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No Brain Cell - Monuments CD (album) cover


No Brain Cell


Heavy Prog

3.89 | 9 ratings

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4 stars I'm not sure if their self-titled album, released in 2013, should be seen as a promotional item ... at least it shows a clear preference on a Porcupine Tree oriented sound, which evidently manifests in two included covers. And NO BRAIN CELL earned the honour to be the opening act for Steven Wilson & Co during a Greece tour in 2010. So, being able to preview their capabilities quite well, this production attracted my attention already. However, let me speculate that 'Monuments' is the first regular album delivered by this interesting band from Thessaloniki.

Just dealing with the obvious first - the cover art referrs to a sculpture manufactored by Swiss-born artist Hermann Obrist. Moreover the band name gives us a lot to contemplate ... well, you should take into consideration that Greece is a country whose people are heavilly suffering from the rigorous European economy. By checking the booklet, they define NO BRAIN CELL as referring to a sociopolitical sarcastic comment. So probably this is somewhat provoking by design, adressed to those who are not able or not willing to realize what is currently happening to that society?

Anyway, apart from that, musically seen this album is a promising affair for sure. While not leaving the path taken in general, 'Monuments' marks a leap forward. All tracks are composed and arranged by Thomas Petrou (vocals, keyboards), who, alongside with guitarist Ilias Papadopolous, represents the band's core since 2009. There are three components at least which make their recepture working fine - it's the heavy progressive rock style, akin to bands like Porcupine Tree, Riverside or Dream Theater, plus melodic and multi-faceted compositions which are really worthwhile - and finally they could bring a bunch of prolific musicians together with the objective to record a strong album.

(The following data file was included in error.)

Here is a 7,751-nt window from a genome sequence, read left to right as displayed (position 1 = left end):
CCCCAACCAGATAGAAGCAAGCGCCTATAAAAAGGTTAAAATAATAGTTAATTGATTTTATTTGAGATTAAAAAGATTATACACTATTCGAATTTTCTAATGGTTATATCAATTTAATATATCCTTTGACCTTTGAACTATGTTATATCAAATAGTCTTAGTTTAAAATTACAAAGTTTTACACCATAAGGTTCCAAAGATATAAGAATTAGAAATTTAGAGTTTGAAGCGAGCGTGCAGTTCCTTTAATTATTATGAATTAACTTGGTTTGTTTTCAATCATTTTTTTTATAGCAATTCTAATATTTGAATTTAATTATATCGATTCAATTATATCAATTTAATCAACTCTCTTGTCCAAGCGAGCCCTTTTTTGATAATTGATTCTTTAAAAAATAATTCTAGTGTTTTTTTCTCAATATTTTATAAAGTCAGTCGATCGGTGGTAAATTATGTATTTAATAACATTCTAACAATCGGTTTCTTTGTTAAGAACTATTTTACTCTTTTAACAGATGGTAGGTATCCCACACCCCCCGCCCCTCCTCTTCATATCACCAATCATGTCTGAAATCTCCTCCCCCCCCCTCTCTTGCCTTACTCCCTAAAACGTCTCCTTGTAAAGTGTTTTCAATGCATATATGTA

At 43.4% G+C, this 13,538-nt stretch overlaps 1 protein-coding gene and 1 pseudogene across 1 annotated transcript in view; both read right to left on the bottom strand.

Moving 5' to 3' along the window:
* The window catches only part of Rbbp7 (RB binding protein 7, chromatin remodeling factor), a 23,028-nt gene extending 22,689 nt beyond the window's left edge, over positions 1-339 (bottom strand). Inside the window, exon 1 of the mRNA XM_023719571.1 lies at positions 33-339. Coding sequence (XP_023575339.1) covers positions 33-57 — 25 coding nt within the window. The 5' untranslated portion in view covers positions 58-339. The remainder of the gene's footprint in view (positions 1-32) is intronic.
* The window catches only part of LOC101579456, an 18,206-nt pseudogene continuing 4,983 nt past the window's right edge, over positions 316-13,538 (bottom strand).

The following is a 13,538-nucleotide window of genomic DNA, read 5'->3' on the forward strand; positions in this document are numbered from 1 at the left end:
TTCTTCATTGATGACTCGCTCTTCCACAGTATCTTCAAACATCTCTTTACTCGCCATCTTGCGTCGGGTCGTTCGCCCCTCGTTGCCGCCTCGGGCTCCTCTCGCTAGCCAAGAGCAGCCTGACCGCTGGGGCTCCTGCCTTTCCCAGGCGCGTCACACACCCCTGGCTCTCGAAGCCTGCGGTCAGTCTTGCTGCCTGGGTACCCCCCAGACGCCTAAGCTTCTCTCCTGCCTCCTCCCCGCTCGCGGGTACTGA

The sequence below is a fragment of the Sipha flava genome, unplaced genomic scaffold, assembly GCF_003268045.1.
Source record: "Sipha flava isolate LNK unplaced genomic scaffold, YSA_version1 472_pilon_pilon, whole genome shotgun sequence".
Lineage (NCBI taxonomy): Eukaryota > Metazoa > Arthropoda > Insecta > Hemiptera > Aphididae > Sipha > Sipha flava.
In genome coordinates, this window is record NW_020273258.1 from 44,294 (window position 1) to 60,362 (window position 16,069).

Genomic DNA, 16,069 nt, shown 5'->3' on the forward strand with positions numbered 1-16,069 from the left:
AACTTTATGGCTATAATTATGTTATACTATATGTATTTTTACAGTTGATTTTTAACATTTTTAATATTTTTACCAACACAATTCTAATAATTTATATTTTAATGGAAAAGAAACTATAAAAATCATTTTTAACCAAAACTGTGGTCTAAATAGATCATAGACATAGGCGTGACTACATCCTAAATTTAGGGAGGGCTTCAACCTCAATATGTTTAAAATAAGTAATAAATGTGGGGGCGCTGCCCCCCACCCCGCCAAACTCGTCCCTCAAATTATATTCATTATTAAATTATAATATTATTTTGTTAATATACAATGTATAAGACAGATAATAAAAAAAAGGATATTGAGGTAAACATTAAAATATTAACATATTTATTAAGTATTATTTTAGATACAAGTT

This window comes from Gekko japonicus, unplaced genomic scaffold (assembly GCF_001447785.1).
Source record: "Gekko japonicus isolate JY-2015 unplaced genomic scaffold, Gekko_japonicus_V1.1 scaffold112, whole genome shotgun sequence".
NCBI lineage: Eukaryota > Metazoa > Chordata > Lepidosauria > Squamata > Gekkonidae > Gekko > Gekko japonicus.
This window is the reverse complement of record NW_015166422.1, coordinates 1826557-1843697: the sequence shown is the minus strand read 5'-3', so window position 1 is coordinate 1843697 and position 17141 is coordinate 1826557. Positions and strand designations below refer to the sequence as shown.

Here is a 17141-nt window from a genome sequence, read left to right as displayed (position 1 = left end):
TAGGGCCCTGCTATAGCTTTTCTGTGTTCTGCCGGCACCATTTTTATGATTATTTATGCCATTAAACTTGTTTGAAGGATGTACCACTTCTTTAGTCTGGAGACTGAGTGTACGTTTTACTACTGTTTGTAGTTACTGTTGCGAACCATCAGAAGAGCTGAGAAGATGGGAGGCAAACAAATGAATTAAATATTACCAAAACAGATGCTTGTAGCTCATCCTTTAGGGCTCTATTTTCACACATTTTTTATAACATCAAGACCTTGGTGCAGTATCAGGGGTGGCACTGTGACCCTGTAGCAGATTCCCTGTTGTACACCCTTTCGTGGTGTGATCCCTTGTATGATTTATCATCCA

Starting with the lead vocals - Thomas shares the task with Alessio Kontodimos, a comfortable benefit overall - as for that matter especially let me highlight the irresistible Intermission. The second part of the title track for instance, or the following Man Of Silence are symptomatic for variation approach, for a lot of twists and turns which are worked in. Furthermore - quite genre typical - it occurs that ballads and rocking parts are alternating. Melodies and harmonies are simply enchanting. The particular songs are enriched with folklore elements, jazzy piano excursions, slicing guitar riffs aso. In short - when listening to this album there's no brain cell nor any minute wasted.

Rivertree | 4/5 |


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